Appalachian State University’s Center for Judaic, Holocaust, and Peace Studies was founded in 2002 to develop new educational opportunities for students, teachers, and the community. Located administratively within the College of Arts and Sciences, the Center seeks to strengthen tolerance, understanding, and remembrance by increasing the knowledge of Jewish culture and history, teaching the history and meaning of the Holocaust, and using these experiences to explore peaceful avenues for human improvement and the prevention of future genocides.  


Center Outreach

TOHC - October 25 Combined Sisterhood Brotherhood meeting


In Memorium 


It is with deep sadness that the Center announces the passing of Ruth Etkin. Ruth and her late husband Stan, z”l, had been cornerstones of the Center. They had been among a blessed number who had the vision to recognize how urgent the creation of the Center would be for the university community, the Jewish Community of Boone, and the broader communities in the High Country. Ruth always believed that in order to understand both the Holocaust and anti-Semitism, there was a need for students and adults to understand Judaism, Jewish life and culture. She believed that merely studying death and destruction as represented by the Holocaust would be counterproductive. One needs to study the living, vibrant, joyful nature of Jewish life. Ruth’s presence, her energy, her joyful approach to life will be profoundly missed by us at the Center, by the broader university and Jewish communities in Boone, by her Florida community, and by her family. Indeed, we extend our deepest sympathies to her two daughters, Elaine and Janet, and their families, and pray that their present grief will be tempered by the Almighty’s compassion.



Should you wish to make a contribution to the Ruth and Stan Etkin Memorial Fund at the Center, please make your checks payable to the ASU Foundation and included in the Memo line: Ruth and Stan Etkin Memorial Fund. Checks can be mailed to:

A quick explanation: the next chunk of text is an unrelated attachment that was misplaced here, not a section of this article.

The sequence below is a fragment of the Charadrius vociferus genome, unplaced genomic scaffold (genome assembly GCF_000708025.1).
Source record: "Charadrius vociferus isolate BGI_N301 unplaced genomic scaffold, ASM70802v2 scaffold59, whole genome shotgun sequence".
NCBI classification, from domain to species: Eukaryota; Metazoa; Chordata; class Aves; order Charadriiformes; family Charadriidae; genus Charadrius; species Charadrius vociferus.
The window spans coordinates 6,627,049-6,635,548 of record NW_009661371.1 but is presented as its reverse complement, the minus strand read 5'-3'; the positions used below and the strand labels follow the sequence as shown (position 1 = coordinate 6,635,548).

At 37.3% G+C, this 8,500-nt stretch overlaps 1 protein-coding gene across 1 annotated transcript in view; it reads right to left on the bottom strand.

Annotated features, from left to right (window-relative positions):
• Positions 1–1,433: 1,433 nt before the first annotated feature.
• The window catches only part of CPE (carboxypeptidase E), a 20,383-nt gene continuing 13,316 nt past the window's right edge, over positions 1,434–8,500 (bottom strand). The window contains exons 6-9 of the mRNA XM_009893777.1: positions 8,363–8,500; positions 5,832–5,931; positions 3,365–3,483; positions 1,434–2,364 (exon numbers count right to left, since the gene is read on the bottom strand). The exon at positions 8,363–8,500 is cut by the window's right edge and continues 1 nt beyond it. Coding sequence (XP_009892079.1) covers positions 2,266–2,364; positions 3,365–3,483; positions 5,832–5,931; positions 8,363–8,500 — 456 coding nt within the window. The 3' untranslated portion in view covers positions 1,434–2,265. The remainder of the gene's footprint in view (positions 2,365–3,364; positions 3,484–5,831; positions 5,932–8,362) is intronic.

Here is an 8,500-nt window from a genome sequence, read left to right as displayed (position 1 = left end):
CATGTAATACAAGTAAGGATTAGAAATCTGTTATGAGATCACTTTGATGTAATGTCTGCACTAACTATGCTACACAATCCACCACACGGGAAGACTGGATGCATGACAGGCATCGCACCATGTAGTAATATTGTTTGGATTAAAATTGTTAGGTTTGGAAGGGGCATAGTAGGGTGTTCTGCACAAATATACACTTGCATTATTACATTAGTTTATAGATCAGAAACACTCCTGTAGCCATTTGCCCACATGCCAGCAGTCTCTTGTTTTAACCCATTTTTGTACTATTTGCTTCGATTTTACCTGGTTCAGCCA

The Center for Judaic, Holocaust, and Peace Studies
Appalachian State University PO Box 32146 Boone, NC 28608    




It is with deep regret that the Center announces the passing of Professor Harry Reicher, a long-time friend of the Center and the Rosen Summer Symposium. Born in Prague, in what was then Czechoslovakia, he became one of Australia’s leading international law and taxation experts. He frequently argued landmark cases in the areas of international human rights and international environmental law. As an academic, Professor Reicher taught for many years at Monash University in Melbourne, Australia and was a professor at a number of law schools in the United States. For the last 19 years, he taught at the University of Pennsylvania Law School. In recognition of his pioneering work on the legal dimension to the Holocaust, in January, 2004, President George W. Bush appointed Professor Reicher to the United States Holocaust Memorial Council. He also served on the Museum’s Academic Committee and Committee on Conscience. Also in January 2004, the Mayor of Saratoga, Florida, presented him with the Key to the City. In April, 2004, the City of Bayonne, New Jersey, proclaimed April 18 to be Professor Harry Reicher Day, and the two Houses of the New Jersey State Legislature passed a Joint Resolution applauding his work. As a part of the Rosen Summer Symposium, he lectured on The Law and the Holocaust, examining the Nazi philosophy of law, emanating from the racial ideology, and how it was used to pervert Germany’s legal system, to discriminate against, ostracize, dehumanize, and eventually eliminate, certain classes of people, especially as it pertained to the Jews. We shall all miss his gentle demeanor, profound sense of kindness toward others, and his penetrating intellect.

, המקום ינחם אתכם בתוך שאר אבלי ציון וירושלים 



May G-d console you among other mourners of Zion and Jerusalem.